You know that 75 can be a dangerous stretch, but you didn’t see this crash coming. Now you’ve got medical bills through the roof, and the offer from your insurance company isn’t even close to what you need.
Injury costs from crashes amount to well over $400 billion every year. Insurance providers can be responsible for some of those damages that occur, but they aren’t always the most willing to hand over money. Knowing what kind of tactics an insurer will try to pay as little as possible could make all the difference when you’re trying to recover from a crash.
Leaving you hurting
Know what’s coming so you don’t leave money on the table:
- Starting low: Insurance companies generally count time and money as the most precious commodities. Even if they do agree to pay you after a crash, their first offer likely saves them a chunk of both quantities. If you accept a low initial offer, they’re not out as much as if you draw out the process and try for more compensation.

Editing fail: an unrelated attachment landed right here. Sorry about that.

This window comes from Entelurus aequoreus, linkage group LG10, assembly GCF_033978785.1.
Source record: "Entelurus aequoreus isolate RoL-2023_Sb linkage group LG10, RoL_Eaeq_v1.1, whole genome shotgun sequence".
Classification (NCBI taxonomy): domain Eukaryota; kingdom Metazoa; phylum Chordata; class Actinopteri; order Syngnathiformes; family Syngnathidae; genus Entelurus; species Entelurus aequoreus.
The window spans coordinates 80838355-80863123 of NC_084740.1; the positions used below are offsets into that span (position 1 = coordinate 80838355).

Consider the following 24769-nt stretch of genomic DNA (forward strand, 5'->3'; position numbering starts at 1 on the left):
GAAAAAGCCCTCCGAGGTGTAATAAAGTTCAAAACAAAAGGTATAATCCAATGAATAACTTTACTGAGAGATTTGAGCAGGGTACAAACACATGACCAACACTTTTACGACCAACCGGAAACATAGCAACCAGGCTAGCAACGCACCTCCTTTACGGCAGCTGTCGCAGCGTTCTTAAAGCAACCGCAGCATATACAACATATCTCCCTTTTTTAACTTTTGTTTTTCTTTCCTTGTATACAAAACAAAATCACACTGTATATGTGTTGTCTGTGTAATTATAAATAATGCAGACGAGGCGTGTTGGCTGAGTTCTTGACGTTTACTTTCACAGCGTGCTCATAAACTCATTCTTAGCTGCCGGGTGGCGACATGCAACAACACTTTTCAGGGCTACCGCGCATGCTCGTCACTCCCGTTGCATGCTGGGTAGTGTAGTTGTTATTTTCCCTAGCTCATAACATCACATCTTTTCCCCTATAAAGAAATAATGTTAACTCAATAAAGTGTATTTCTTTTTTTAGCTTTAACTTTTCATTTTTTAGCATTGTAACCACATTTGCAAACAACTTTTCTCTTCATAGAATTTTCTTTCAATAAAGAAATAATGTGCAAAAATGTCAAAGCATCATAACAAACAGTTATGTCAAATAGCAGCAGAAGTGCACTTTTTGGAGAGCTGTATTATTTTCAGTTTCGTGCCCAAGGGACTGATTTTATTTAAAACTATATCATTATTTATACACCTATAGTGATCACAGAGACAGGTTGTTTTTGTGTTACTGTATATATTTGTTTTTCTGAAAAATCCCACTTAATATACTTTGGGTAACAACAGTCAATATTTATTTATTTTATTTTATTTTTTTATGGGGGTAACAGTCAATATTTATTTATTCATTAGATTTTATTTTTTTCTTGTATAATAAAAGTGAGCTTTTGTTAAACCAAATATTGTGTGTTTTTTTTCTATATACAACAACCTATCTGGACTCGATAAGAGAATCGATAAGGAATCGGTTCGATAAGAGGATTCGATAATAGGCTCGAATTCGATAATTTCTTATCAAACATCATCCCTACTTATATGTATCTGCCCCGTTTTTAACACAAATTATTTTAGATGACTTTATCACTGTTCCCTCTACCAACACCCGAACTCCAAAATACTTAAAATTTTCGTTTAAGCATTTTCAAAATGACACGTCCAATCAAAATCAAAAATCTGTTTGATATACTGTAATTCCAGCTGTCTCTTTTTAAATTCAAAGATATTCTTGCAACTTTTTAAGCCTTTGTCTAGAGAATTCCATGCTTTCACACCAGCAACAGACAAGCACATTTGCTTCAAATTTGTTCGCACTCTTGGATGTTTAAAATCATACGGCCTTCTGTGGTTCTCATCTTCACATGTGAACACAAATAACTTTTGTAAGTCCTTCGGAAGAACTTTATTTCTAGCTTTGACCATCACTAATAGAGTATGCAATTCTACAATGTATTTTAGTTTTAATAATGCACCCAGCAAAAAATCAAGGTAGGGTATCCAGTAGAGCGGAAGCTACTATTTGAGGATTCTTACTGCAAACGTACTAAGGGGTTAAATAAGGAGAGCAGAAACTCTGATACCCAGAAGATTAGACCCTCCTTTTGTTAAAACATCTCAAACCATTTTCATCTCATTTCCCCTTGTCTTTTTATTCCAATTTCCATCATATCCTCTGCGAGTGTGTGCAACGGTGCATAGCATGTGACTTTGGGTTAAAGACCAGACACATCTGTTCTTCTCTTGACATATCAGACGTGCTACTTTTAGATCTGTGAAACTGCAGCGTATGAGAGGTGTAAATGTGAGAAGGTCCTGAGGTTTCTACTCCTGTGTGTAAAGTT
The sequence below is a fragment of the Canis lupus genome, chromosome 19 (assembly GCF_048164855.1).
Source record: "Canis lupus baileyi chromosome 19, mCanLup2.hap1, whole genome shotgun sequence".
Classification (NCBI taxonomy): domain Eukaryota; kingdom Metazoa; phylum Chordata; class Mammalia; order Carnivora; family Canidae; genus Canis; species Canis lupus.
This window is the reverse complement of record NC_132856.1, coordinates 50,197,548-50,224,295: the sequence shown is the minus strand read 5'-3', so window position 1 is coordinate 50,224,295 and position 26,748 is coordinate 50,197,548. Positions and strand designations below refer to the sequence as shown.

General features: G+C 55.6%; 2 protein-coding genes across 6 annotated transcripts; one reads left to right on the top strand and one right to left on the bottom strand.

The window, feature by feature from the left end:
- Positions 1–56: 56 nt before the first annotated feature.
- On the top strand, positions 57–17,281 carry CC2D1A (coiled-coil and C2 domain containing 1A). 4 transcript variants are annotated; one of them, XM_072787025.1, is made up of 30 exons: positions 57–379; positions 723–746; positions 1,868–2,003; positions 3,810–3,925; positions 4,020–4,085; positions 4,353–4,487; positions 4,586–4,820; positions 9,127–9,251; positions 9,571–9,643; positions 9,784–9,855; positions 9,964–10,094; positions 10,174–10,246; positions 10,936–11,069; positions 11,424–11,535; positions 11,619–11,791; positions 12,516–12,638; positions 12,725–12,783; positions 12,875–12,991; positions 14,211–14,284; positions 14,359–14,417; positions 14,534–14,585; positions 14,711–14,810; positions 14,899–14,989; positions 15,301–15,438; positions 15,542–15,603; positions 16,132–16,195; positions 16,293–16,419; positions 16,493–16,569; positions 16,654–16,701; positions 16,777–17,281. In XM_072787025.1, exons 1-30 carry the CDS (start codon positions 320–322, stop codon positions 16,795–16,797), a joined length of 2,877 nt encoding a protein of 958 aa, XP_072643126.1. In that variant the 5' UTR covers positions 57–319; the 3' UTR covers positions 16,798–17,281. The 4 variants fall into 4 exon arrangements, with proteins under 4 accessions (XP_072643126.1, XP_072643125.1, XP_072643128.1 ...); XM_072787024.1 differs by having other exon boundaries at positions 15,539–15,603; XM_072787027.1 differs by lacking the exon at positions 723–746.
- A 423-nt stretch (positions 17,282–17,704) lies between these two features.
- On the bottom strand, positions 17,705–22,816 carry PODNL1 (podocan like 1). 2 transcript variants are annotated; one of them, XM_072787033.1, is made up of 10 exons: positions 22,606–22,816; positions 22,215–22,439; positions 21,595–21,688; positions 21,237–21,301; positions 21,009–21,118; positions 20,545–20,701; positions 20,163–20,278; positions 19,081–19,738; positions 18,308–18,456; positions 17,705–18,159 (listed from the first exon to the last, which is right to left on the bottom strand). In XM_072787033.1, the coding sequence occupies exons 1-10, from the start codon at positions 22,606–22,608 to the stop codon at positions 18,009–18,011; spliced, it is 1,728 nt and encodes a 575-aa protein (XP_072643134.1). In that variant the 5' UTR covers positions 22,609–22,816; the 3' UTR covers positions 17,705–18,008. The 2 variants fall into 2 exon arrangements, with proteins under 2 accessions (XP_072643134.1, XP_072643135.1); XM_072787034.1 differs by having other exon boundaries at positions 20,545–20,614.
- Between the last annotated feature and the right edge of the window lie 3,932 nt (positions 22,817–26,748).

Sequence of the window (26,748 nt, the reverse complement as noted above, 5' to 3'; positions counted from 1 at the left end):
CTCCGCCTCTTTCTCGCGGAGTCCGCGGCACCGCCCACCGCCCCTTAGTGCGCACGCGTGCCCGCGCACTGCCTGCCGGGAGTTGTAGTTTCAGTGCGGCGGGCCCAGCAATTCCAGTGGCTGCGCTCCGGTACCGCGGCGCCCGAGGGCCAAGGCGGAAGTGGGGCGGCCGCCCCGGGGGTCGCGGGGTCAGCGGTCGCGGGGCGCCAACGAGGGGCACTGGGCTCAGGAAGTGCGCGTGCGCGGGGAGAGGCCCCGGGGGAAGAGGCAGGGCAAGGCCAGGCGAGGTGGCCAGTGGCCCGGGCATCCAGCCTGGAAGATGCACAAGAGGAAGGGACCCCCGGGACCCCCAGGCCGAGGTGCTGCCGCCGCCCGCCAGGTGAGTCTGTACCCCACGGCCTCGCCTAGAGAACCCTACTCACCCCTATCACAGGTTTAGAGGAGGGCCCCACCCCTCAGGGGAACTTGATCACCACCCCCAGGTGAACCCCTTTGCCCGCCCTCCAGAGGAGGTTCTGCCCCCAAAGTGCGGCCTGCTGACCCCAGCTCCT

- Stalling for time: Fast action usually works in your favor. This is why insurance companies will often try to stretch the process out with slow responses, repeat interviews and copious paperwork. Recent incidents mean injuries are more easily connected and witnesses will still have details fresh in their minds. Connections can fade over time, not to mentions the statute of limitations is always creeping closer.
- Digging for evidence: Instead of agreeing to a payout, the insurer may be looking for any reason to withhold funds. Asking questions multiple times looking for discrepancies, presenting you with leading questions or digging through your social media can all present them with avenues for denying a claim.
Dealing with the insurance company usually isn’t the most straightforward process, but preparing yourself for the back-and-forth that takes place can be an essential step. Understand their motivation and their process, and you might be on the way to getting the help you need after a wreck.